Thursday in Whitewater will be sunny with a high of 71. Sunrise is 7:32 AM and sunset 5:44 PM for 10h 11m 24s of daytime. The moon is a waxing gibbous with 73.8% of its visible disk illuminated.
Whitewater’s Landmarks Commission meets at 6 PM.
On this day in 1812, Napoleon’s armies are defeated at the Battle of Vyazma.
These are turbulent times, often unnecessarily and destructively so. In former times like these, people with far more important roles than writing yet took time for occasional diversions.
In that spirit, something interesting about crows — Diane Kwon reports Crows Perform Yet Another Skill Once Thought Distinctively Human:
Crows are some of the smartest creatures in the animal kingdom. They are capable of making rule-guided decisions and of creating and using tools. They also appear to show an innate sense of what numbers are. Researchers now report that these clever birds are able to understand recursion—the process of embedding structures in other, similar structures—which was long thought to be a uniquely human ability.
Recursion is a key feature of language. It enables us to build elaborate sentences from simple ones. Take the sentence “The mouse the cat chased ran.” Here the clause “the cat chased” is enclosed within the clause “the mouse ran.” For decades, psychologists thought that recursion was a trait of humans alone. Some considered it the key feature that set human language apart from other forms of communication between animals. But questions about that assumption persisted. “There’s always been interest in whether or not nonhuman animals can also grasp recursive sequences,” says Diana Liao, a postdoctoral researcher at the lab of Andreas Nieder, a professor of animal physiology at the University of Tübingen in Germany.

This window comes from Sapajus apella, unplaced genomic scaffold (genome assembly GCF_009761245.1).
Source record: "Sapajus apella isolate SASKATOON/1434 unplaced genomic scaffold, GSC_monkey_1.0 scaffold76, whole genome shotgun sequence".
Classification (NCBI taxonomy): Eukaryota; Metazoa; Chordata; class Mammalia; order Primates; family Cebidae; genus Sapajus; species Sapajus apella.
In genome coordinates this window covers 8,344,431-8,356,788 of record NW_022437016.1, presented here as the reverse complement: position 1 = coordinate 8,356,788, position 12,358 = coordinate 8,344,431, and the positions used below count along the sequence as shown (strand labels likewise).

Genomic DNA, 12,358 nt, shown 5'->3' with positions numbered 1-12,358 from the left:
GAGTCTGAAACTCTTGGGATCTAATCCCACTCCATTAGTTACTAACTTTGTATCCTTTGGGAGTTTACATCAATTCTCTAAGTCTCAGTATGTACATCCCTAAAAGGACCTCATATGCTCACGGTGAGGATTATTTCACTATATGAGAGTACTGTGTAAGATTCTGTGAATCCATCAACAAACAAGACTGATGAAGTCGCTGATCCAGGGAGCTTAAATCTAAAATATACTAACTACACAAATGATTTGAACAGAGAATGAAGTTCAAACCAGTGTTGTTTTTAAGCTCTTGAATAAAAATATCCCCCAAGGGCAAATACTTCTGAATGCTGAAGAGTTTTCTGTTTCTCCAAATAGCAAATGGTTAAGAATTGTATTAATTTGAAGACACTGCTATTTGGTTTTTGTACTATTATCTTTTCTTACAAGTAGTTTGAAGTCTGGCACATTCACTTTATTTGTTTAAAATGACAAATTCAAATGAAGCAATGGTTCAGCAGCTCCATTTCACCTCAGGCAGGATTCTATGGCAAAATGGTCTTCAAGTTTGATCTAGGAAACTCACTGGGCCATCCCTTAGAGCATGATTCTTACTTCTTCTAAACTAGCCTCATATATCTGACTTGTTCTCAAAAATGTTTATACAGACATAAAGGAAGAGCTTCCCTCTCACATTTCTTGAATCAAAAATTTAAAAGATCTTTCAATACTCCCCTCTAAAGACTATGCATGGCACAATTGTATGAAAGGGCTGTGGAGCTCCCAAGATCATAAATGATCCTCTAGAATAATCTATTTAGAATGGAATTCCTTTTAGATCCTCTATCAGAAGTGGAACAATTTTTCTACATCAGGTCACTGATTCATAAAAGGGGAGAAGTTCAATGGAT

This paper prompted Liao and her colleagues to investigate whether crows, with their renowned cognitive skills, might possess the capacity for recursion as well. Adapting the protocol used in the 2020 paper, the team trained two crows to peck pairs of brackets in a center-embedded recursive sequence. The researchers then tested the birds’ ability to spontaneously generate such recursive sequences on a new set of symbols. The crows also performed on par with children. The birds produced the recursive sequences in around 40 percent of trials—but without the extra training that the monkeys required. The results were published today in Science Advances.
The discovery that crows can grasp center-embedded structures and that they are better at doing so than monkeys “is fascinating,” says Giorgio Vallortigara, a professor of neuroscience at the University of Trento in Italy, who was not involved in the work. These findings raise the question of what non-human animals might use this ability for, he adds. “They do not seem to possess anything similar to human language, thus recursion is possibly relevant to other cognitive functions,” he says. One speculation is that animals might use recursion to represent relationships within their social groups.
(Hat tip to Joe Ragazzo’s newsletter for the link to the story.)
There are some doubts, as Kwon’s story reveals, about how much crows truly understand, but the findings will likely take time to sort out through other tests.